Risk of prostate cancer can be 'cut in half' with gentle exercise

Regular exercise can reduce risk of prostate cancer. [Photo: Getty]
Regular exercise can reduce risk of prostate cancer. [Photo: Getty]

New research from the World Cancer Research Fund (WCRF) and Cancer Research UK has revealed that men who keep active throughout their lives could cut their risk of prostate cancer in half.

It’s good news for people who don’t like going to the gym or partaking in high-intensity exercise, because the research found that even light exercise can halve the risk.

The study looked at physical activity levels of 79,148 men who have prostate cancer and 61,106 who don’t to come up with this conclusion.

Experts stated that light exercise like gardening and walking can have a “far larger” impact than what was first thought.

READ MORE: Walking at any pace lowers early death risk

The benefits of exercise is hardly new information, it’s widely cited as a key factor in improving our physical and mental wellbeing.

But, many people are under the misinterpretation that unless you’re profusely sweating in the gym, then the effects of exercise will make little difference to you.

The most active men in the study had a 51% decreased chance of getting prostate cancer.

The study was bolstered in its accuracy by the fact that the experts looked at the individual’s DNA sequence to determine their activity levels, rather than simply relying on what the person said.

READ MORE: Here’s how to check for prostate cancer

Study author and senior lecturer at Bristol Medical School Dr Sarah Lewis said: “Most of these men in this study were aged over 50 and we can assume they were not all marathon runners.”

“Our findings suggest that the more active you are, the better. We would recommend that men are as physically active as they can be.”

“Our evidence suggests being active will be beneficial in terms of their prostate cancer risk. But it doesn’t have to be vigorous activity or playing team sports, you just have to move about.”

It could be argued that genes could play a large part in the likelihood of getting prostate cancer, as this piece of research suggests. Dr Lewis said that whilst genes did play some role in the risk of prostate cancer, this was small when compared to the benefits of being physically active.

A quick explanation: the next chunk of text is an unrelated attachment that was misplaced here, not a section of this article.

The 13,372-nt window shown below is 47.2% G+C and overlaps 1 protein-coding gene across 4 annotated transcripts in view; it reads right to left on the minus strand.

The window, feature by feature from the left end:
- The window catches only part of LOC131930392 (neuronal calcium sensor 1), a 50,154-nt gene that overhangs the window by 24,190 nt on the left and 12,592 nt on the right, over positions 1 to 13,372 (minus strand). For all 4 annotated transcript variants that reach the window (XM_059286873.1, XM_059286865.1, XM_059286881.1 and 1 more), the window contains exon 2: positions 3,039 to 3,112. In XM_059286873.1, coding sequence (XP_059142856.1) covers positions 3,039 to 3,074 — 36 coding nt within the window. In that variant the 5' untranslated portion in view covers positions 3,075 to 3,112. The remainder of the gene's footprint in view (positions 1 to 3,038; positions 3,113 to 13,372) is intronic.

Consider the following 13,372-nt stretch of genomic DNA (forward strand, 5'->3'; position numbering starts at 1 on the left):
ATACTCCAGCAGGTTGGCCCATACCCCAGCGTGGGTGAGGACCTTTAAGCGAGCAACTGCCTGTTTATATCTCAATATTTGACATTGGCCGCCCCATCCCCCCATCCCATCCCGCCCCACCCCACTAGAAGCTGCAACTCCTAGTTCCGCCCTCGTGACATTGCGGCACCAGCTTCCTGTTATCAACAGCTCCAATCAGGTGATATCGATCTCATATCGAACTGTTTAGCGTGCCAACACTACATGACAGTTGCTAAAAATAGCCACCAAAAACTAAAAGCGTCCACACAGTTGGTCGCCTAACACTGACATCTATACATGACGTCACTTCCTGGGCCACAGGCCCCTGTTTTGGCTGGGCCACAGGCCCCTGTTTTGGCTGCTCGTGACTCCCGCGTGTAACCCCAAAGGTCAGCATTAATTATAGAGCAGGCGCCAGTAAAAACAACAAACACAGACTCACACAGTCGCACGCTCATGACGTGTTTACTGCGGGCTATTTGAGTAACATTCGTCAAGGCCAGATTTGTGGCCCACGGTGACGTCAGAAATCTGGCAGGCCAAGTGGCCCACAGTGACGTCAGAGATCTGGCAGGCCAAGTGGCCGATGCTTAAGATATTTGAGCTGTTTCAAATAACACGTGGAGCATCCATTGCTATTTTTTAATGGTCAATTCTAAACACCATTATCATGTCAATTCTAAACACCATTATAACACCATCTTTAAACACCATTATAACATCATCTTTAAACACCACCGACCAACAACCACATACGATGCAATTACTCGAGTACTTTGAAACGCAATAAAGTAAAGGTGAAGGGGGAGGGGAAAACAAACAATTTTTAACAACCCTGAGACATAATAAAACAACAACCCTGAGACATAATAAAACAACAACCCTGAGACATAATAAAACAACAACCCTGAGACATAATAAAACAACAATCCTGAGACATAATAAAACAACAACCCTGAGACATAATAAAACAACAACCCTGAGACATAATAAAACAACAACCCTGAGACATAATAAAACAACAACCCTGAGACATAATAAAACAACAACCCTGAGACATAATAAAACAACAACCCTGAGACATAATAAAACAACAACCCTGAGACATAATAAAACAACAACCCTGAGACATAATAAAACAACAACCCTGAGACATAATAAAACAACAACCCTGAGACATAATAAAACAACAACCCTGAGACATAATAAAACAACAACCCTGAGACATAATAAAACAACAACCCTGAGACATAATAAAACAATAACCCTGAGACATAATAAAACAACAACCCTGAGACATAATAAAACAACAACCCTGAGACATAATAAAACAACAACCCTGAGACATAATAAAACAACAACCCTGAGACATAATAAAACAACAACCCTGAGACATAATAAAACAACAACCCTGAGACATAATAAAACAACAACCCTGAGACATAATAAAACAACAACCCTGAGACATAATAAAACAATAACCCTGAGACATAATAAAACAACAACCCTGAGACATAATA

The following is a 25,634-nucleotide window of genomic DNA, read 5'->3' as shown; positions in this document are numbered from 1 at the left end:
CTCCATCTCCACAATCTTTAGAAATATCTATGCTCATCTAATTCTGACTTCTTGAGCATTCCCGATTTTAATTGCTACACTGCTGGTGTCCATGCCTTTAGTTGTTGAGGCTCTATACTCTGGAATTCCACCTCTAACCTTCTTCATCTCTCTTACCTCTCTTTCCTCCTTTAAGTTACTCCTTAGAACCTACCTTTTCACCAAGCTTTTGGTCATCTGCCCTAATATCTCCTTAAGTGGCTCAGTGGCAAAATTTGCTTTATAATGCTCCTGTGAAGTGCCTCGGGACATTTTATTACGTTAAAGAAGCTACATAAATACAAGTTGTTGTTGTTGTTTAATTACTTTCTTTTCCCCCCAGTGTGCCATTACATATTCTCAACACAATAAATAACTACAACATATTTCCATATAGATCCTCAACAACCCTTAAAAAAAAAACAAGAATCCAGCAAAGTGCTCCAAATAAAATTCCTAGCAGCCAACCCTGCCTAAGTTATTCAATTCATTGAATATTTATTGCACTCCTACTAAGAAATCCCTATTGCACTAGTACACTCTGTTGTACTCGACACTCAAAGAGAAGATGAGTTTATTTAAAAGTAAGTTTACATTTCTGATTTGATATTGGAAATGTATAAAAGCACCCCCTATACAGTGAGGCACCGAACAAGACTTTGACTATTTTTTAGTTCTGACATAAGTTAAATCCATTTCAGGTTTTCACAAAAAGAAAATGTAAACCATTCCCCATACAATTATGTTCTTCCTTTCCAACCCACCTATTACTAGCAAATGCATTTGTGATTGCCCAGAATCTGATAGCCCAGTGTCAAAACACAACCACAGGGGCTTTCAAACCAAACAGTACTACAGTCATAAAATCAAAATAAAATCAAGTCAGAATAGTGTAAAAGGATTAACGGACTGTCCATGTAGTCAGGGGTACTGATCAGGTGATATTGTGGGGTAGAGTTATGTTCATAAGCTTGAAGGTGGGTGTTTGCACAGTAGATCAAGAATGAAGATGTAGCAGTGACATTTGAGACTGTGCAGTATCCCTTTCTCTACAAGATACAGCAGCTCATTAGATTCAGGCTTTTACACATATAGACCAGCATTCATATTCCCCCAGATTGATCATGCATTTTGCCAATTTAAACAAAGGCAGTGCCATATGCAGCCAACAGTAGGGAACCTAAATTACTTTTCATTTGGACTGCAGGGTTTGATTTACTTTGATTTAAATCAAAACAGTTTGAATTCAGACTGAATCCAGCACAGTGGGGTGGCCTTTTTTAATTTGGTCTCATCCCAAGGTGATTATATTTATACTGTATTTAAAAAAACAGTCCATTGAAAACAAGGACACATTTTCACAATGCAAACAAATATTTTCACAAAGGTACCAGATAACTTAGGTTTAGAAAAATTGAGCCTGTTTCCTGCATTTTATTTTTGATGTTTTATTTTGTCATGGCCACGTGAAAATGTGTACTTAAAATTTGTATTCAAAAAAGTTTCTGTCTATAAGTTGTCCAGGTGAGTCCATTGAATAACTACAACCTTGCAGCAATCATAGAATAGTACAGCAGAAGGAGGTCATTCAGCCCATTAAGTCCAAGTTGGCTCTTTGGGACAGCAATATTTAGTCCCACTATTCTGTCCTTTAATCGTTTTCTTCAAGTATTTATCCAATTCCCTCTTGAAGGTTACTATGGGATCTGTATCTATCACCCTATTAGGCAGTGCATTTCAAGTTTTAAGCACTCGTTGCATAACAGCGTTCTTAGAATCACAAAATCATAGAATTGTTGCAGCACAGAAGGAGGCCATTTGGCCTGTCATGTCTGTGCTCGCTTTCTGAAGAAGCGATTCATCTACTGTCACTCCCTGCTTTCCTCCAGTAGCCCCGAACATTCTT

READ MORE: This 10-minute scan could tell if you are at risk of prostate cancer

“This study is the largest-ever of its kind which uses a relatively new method that complements current observational research to discover what causes prostate cancer.” Dr Lewis added.

“It suggests that there could be a larger effect of physical activity on prostate cancer than previously thought, so will hopefully encourage men to be more active.”

Currently, one in six men in the UK are at risk of being diagnosed with prostate cancer. This could drop to one in 12 if exercise is added regularly, the WCRF suggests.

According to the NHS, prostate cancer symptoms can include:

  • needing to pee more frequently, often during the night

  • needing to rush to the toilet

  • difficulty in starting to pee (hesitancy)

  • straining or taking a long time while peeing

  • weak flow

  • feeling that your bladder has not emptied fully

  • blood in urine or blood in semen

READ MORE: Men who regularly smoke cannabis could be more likely to get cancer

Personal trainer, Dan Amos, suggests the benefits of light exercise for those who can’t enjoy more high-intensity exercise is “hugely important” especially as you get older.

“It will help you keep your joints and muscles strong but more importantly will help to reduce the risk of cancer, heart disease and diabetes to name a few. Having strong muscles will also decrease the likelihood of you having a fall.”

“You should aim to try something that will case a slight but noticeable increase in breathing and heart-rate. Like, brisk walking, mowing the lawn, swimming or cycling which will all contribute to your daily activity and help to improve your physical and mental health.”

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